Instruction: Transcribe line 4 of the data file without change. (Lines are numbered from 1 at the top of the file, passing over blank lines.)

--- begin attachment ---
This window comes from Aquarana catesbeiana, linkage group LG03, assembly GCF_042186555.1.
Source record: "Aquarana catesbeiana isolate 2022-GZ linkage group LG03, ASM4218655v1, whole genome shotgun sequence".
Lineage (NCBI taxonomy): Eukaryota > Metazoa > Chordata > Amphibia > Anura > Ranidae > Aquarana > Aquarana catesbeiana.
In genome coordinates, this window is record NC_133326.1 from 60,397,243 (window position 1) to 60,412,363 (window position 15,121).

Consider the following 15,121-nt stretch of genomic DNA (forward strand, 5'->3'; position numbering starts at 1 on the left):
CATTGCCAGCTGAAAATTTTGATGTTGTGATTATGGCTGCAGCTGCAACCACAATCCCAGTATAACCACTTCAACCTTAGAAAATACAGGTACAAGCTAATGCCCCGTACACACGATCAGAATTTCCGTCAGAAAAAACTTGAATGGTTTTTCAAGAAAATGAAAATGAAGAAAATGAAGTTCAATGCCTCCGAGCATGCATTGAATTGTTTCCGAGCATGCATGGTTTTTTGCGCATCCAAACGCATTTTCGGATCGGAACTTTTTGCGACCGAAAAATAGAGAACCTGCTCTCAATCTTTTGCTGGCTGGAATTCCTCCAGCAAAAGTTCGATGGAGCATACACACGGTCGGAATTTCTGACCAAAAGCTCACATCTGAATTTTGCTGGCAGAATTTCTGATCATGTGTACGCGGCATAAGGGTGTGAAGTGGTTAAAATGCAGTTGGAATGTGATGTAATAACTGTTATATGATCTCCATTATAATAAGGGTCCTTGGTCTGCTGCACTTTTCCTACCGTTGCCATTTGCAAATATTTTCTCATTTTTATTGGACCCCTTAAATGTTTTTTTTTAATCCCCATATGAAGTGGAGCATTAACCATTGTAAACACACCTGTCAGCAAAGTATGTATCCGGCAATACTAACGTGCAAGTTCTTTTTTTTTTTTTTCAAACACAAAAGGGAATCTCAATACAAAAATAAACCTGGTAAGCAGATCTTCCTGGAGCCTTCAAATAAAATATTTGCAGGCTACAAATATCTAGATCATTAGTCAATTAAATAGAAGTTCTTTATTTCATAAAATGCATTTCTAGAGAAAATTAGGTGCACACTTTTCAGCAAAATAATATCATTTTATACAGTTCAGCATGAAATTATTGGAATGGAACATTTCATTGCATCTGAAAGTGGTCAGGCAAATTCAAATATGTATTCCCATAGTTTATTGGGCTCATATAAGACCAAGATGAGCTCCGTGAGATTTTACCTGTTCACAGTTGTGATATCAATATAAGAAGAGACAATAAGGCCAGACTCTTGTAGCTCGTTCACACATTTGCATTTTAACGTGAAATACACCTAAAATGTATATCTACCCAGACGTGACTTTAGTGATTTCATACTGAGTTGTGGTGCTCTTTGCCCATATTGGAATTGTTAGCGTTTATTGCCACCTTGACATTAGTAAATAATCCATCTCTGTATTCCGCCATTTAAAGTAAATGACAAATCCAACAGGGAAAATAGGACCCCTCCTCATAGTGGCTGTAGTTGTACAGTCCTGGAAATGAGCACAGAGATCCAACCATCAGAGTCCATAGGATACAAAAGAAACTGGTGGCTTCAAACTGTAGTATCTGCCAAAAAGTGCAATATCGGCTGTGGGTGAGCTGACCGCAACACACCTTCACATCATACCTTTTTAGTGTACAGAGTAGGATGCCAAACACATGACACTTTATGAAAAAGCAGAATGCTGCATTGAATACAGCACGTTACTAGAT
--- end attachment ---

In genome coordinates, this window is record NC_133326.1 from 60,397,243 (window position 1) to 60,412,363 (window position 15,121).